I have spent most of my life being part of teams and the same would be true for many of us. Whether it be a team in a work setting, a sports team or as part of a club or social group, I find the dynamics of interpersonal relationships fascinating.

As a team member, I would often be very quick to point out the flaws of the team or the system. I was never short of “helpful” suggestions to make things better and I would get frustrated when the team wasn’t working as well as I thought it should be.

As a team leader, I unsurprisingly had a different perspective. I began to understand that the leader often sees a fuller picture than team members and I remember times where I just wished my team members would close their mouths and stop criticizing whatever method or practice happened to be in the firing line that day. I mean, could they not see I was doing the best I could?

In recent years I have been working as a consultant going into organisations to analyse their team issues and help them improve the way they work together. I guess it’s not surprising the number of times I encounter teams struggling with the same issues, as we are all human after all.

How do you take a group of different personalities and make them gel as a team? How does the impulsive extrovert with a need for excitement relate to the team member who likes security and wants to plan everything out in great detail? Or how does a manager with a quiet disposition lead the loud, argumentative team member that everyone feels on edge around? Team dynamics really are fascinating!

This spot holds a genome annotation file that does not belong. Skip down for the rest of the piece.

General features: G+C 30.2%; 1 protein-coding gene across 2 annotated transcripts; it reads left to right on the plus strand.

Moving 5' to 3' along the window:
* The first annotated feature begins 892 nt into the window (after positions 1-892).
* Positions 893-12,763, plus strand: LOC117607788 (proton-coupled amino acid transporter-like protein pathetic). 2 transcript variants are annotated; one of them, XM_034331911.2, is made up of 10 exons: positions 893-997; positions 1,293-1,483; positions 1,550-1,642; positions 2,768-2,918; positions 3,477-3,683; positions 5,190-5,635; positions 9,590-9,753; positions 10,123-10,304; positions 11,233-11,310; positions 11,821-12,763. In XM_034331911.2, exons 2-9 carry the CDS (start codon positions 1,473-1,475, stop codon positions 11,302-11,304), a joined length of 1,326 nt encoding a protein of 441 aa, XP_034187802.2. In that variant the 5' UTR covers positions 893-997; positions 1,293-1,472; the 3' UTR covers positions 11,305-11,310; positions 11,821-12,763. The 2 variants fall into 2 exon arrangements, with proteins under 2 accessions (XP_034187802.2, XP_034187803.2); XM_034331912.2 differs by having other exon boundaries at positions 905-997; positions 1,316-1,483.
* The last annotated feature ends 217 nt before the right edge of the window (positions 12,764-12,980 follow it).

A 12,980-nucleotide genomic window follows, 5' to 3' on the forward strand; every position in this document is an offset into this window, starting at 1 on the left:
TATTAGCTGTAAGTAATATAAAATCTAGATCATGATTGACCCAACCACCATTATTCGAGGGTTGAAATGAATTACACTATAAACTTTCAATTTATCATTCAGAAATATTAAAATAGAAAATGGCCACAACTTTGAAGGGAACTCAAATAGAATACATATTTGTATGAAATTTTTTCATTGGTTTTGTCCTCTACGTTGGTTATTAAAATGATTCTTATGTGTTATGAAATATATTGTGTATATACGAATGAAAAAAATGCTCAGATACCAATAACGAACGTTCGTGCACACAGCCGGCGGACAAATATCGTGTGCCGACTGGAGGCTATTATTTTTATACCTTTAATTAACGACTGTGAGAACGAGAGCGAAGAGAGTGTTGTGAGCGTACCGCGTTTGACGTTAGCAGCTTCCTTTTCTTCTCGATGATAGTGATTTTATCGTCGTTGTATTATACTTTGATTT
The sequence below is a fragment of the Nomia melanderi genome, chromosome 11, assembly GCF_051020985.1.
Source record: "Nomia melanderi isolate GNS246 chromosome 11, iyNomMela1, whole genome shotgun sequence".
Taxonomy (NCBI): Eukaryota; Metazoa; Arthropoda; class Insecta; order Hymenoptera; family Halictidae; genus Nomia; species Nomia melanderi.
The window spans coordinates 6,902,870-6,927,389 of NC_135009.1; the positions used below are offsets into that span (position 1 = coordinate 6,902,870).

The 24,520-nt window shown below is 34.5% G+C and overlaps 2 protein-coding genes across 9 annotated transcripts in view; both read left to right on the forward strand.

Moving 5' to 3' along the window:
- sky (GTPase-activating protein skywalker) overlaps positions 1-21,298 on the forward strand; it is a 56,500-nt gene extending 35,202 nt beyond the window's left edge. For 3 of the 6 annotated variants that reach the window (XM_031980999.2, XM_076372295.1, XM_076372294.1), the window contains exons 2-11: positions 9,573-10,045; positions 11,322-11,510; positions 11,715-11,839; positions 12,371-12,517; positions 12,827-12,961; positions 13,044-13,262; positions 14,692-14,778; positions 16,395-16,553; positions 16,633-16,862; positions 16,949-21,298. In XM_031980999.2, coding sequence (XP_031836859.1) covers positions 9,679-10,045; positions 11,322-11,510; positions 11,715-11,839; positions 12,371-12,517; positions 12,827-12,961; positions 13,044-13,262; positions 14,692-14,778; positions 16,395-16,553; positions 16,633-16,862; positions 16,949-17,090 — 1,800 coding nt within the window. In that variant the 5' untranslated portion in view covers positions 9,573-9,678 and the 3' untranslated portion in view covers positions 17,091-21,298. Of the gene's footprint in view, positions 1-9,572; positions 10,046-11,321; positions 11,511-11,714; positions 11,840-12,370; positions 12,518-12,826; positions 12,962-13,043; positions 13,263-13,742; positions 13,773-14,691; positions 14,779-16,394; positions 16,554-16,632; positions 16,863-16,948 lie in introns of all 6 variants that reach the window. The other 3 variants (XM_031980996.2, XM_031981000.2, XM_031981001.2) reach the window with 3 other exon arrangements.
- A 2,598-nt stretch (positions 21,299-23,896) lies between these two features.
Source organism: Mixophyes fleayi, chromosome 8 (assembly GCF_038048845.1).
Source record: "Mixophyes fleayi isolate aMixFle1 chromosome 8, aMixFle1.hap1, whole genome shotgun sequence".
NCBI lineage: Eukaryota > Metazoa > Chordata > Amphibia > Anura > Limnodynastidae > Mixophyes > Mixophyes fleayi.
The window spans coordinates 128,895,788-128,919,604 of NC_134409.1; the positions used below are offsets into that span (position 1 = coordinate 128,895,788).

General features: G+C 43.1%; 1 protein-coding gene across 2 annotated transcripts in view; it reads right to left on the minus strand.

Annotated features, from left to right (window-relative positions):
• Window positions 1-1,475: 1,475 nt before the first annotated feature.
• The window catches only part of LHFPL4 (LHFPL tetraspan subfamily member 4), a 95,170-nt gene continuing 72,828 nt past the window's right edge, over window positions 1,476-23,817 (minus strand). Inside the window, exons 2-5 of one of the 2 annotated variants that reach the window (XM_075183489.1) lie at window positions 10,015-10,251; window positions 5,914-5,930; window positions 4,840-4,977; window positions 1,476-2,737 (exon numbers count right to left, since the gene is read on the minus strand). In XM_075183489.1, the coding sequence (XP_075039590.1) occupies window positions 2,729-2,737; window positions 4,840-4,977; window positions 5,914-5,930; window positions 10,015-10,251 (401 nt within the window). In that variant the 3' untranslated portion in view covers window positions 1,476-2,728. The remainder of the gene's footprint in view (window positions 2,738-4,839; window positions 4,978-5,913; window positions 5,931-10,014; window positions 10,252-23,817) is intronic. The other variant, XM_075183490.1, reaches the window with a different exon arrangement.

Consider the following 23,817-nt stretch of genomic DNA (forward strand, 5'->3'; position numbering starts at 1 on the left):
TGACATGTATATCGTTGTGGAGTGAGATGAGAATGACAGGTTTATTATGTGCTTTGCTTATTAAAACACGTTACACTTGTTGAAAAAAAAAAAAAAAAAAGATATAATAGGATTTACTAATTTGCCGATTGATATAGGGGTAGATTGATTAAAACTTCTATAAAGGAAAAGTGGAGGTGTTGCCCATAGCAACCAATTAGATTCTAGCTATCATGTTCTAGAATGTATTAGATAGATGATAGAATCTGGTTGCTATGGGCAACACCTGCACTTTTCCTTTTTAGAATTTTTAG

I was doing a one-to-one coaching session with a team member recently and I asked her to list off the things that motivated her. She quickly and enthusiastically rattled off four or five elements that she found really exciting in her job. As she said them, I thought to myself, “oh wow, I couldn’t think of anything worse”. I realised that the things that motivated her were actually stressors for me. I then asked her to list the things she finds stressful and, you guessed it, her stressors screamed challenge and fulfilment to me.

The very foundation of a person-centred team is built on the understanding that we are not all the same. We have different needs, different communication styles, different preferences and working methods. A canny team leader will use these differences to their advantage rather than letting those differences drive a team apart.

Here are three things you can do to take advantages of the diversity in your team…

1. Match tasks and roles to the team members they suit

Don’t ask your quiet introvert to dress up in a costume and lead a singing activity. That is most likely their worst nightmare! But if you were to ask them to organise the activity and invite everyone along, they would probably do that with ease. Find those tasks that are motivators to the individual.

2. Acknowledge the emotions of your teammates

So often I see teams who continually argue and can’t push past feeling “but I am right, and they are wrong”. You don’t need to agree on everything, but a person-centred team is able to acknowledge how their teammates feel. Phrases like “I can see this has upset you” or “I’m sorry you felt embarrassed” go a long way towards a healthy team environment.

3. Recognise that our differences make us stronger

It’s important to celebrate the differences in our teams. I’m so thankful when I find someone on my team who loves doing spreadsheets because it means I don’t have to! It takes all types to create a strong team.

Consultant & Trainer
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